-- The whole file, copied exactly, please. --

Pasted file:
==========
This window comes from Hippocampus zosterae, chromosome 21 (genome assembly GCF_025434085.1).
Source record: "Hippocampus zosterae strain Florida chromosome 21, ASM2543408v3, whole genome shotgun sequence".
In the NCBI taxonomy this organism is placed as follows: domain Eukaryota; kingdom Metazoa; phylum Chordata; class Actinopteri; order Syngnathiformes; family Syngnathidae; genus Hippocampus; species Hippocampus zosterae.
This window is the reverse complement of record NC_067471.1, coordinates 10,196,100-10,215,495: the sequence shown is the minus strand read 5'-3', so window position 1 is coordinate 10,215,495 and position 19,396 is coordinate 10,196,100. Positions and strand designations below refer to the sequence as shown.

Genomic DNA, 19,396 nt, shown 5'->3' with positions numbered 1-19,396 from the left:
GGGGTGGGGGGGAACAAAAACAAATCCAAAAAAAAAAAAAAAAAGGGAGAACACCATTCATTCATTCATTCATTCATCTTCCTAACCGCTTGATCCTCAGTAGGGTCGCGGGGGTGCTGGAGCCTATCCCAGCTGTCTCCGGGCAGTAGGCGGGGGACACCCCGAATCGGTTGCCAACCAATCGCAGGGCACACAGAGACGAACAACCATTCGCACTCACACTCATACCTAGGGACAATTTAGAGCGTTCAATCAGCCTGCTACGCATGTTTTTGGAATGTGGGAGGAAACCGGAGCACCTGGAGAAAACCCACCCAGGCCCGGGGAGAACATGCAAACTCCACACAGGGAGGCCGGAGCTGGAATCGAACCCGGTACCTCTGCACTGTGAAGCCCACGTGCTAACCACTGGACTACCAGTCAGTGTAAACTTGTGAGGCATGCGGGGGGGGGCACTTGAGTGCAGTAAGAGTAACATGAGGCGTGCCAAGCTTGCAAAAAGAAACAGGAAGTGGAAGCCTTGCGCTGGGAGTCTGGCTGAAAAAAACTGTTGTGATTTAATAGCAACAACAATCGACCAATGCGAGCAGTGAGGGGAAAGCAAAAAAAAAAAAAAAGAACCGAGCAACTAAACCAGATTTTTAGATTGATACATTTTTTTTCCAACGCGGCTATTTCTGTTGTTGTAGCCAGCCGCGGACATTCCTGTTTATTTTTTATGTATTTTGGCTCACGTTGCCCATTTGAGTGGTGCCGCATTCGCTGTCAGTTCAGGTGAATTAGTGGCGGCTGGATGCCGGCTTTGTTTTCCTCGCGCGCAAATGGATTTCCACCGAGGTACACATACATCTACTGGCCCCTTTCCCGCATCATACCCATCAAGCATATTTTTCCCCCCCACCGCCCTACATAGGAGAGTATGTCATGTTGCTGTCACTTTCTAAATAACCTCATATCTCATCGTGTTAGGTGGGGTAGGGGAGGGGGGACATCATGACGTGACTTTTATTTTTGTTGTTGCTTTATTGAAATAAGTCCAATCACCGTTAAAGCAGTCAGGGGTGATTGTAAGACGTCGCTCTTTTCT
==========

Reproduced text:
This window comes from Hippocampus zosterae, chromosome 21 (genome assembly GCF_025434085.1).
Source record: "Hippocampus zosterae strain Florida chromosome 21, ASM2543408v3, whole genome shotgun sequence".
In the NCBI taxonomy this organism is placed as follows: domain Eukaryota; kingdom Metazoa; phylum Chordata; class Actinopteri; order Syngnathiformes; family Syngnathidae; genus Hippocampus; species Hippocampus zosterae.
This window is the reverse complement of record NC_067471.1, coordinates 10,196,100-10,215,495: the sequence shown is the minus strand read 5'-3', so window position 1 is coordinate 10,215,495 and position 19,396 is coordinate 10,196,100. Positions and strand designations below refer to the sequence as shown.

Genomic DNA, 19,396 nt, shown 5'->3' with positions numbered 1-19,396 from the left:
GGGGTGGGGGGGAACAAAAACAAATCCAAAAAAAAAAAAAAAAAGGGAGAACACCATTCATTCATTCATTCATTCATCTTCCTAACCGCTTGATCCTCAGTAGGGTCGCGGGGGTGCTGGAGCCTATCCCAGCTGTCTCCGGGCAGTAGGCGGGGGACACCCCGAATCGGTTGCCAACCAATCGCAGGGCACACAGAGACGAACAACCATTCGCACTCACACTCATACCTAGGGACAATTTAGAGCGTTCAATCAGCCTGCTACGCATGTTTTTGGAATGTGGGAGGAAACCGGAGCACCTGGAGAAAACCCACCCAGGCCCGGGGAGAACATGCAAACTCCACACAGGGAGGCCGGAGCTGGAATCGAACCCGGTACCTCTGCACTGTGAAGCCCACGTGCTAACCACTGGACTACCAGTCAGTGTAAACTTGTGAGGCATGCGGGGGGGGGCACTTGAGTGCAGTAAGAGTAACATGAGGCGTGCCAAGCTTGCAAAAAGAAACAGGAAGTGGAAGCCTTGCGCTGGGAGTCTGGCTGAAAAAAACTGTTGTGATTTAATAGCAACAACAATCGACCAATGCGAGCAGTGAGGGGAAAGCAAAAAAAAAAAAAAAGAACCGAGCAACTAAACCAGATTTTTAGATTGATACATTTTTTTTCCAACGCGGCTATTTCTGTTGTTGTAGCCAGCCGCGGACATTCCTGTTTATTTTTTATGTATTTTGGCTCACGTTGCCCATTTGAGTGGTGCCGCATTCGCTGTCAGTTCAGGTGAATTAGTGGCGGCTGGATGCCGGCTTTGTTTTCCTCGCGCGCAAATGGATTTCCACCGAGGTACACATACATCTACTGGCCCCTTTCCCGCATCATACCCATCAAGCATATTTTTCCCCCCCACCGCCCTACATAGGAGAGTATGTCATGTTGCTGTCACTTTCTAAATAACCTCATATCTCATCGTGTTAGGTGGGGTAGGGGAGGGGGGACATCATGACGTGACTTTTATTTTTGTTGTTGCTTTATTGAAATAAGTCCAATCACCGTTAAAGCAGTCAGGGGTGATTGTAAGACGTCGCTCTTTTCT